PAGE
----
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Big shift in sentiment and financial plans as cost of living rises


A majority of respondents to a nationwide survey believe that they won’t be able to achieve the financial goals of their predecessors, and have a grim view of their home ownership prospects.

A new survey by the Housing Industry Association (HIA) found that only 49 per cent of Australians believe that it’s achievable to own their own home.

This is despite 92 per cent of those currently renting wanting to own their own home.

In addition, 75 per cent of Australians believe that purchasing a home now is more difficult than it was a decade ago. Fifty-nine per cent of Australians anticipate that it will get more difficult in the next decade.


A further 71 per cent are concerned that they will face serious hardship in retirement if they don’t own their own home by that stage.

Despite the dim outlook of the survey respondents, it’s clear that home ownership remains a core financial and sentimental goal of Australian investors.

“The Great Australian Dream of owning a home is still embedded in the psyche of Australians,” said HIA chief economist Tim Reardon.

A buyer’s market?

Affordability has improved for Australian home buyers in the last few months, particularly in capital cities like Melbourne and Sydney.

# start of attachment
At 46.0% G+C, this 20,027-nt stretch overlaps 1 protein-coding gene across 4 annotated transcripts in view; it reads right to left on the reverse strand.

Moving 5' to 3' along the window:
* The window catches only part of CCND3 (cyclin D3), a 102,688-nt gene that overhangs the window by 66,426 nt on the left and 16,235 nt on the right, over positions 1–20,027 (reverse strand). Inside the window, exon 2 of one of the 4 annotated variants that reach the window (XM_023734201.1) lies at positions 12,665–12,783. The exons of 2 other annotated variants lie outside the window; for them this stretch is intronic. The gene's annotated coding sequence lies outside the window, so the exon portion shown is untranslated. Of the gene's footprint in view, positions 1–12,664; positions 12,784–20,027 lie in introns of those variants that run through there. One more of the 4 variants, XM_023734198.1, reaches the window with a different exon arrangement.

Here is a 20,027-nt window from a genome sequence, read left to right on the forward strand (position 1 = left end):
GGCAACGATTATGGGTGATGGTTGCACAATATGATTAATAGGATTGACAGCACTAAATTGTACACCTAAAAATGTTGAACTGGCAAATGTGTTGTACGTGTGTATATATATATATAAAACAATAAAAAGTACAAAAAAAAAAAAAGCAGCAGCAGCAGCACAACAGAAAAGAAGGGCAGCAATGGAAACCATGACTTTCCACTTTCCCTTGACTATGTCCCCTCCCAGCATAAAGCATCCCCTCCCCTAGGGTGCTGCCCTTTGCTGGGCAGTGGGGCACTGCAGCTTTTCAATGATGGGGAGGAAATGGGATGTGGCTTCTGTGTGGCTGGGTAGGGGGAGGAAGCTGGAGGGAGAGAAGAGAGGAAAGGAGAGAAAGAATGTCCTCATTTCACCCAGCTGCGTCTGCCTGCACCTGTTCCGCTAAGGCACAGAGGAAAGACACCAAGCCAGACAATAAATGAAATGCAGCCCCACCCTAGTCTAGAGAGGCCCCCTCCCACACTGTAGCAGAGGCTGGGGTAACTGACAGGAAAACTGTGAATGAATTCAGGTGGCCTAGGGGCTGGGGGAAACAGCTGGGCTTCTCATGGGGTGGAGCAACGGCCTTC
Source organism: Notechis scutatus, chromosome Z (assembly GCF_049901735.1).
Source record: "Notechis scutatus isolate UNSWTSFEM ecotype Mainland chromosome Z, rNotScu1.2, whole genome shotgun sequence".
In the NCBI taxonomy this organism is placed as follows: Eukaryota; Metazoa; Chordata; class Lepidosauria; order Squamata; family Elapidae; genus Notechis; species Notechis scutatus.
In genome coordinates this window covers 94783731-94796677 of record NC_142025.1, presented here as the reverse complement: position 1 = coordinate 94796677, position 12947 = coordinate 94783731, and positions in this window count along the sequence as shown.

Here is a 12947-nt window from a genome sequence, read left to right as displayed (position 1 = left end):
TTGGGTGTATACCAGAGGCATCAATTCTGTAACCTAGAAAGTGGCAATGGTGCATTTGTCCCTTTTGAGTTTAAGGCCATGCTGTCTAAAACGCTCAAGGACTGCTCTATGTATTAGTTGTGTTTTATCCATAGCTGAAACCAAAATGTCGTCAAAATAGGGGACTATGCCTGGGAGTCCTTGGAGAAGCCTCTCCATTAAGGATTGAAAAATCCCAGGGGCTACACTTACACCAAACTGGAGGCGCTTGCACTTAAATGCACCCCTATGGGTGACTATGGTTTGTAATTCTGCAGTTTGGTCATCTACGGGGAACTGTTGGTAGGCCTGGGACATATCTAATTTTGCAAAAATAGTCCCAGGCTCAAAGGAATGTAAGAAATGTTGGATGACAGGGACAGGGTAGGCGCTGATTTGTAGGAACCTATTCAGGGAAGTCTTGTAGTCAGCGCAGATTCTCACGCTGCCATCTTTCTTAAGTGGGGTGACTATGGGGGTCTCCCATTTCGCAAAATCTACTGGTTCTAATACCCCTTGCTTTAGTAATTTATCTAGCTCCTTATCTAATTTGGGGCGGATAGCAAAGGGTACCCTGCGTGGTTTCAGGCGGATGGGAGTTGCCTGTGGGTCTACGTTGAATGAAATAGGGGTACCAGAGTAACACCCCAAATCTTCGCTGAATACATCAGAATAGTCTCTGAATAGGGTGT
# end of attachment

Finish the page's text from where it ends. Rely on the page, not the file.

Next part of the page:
Values are expected to continue softening along the east coast (which you can read more about here) which further boosts buying conditions.

A critical consideration for buyers in the current market is getting finance approved, given that lending conditions are tighter in a post-royal commission environment.

According to recent research from Digital Finance Analytics (DFA), the home loan rejection rate is up by 32 percentage points year-on-year. A survey of 52,000 households found that approximately 40 per cent of home loan applications were rejected in December 2018, up from 8 per cent in December 2017.

There are steps all borrowers can take to improve their chances of having finance approved, which you can read more about here. 


Big shift in sentiment and financial plans as cost of living rises
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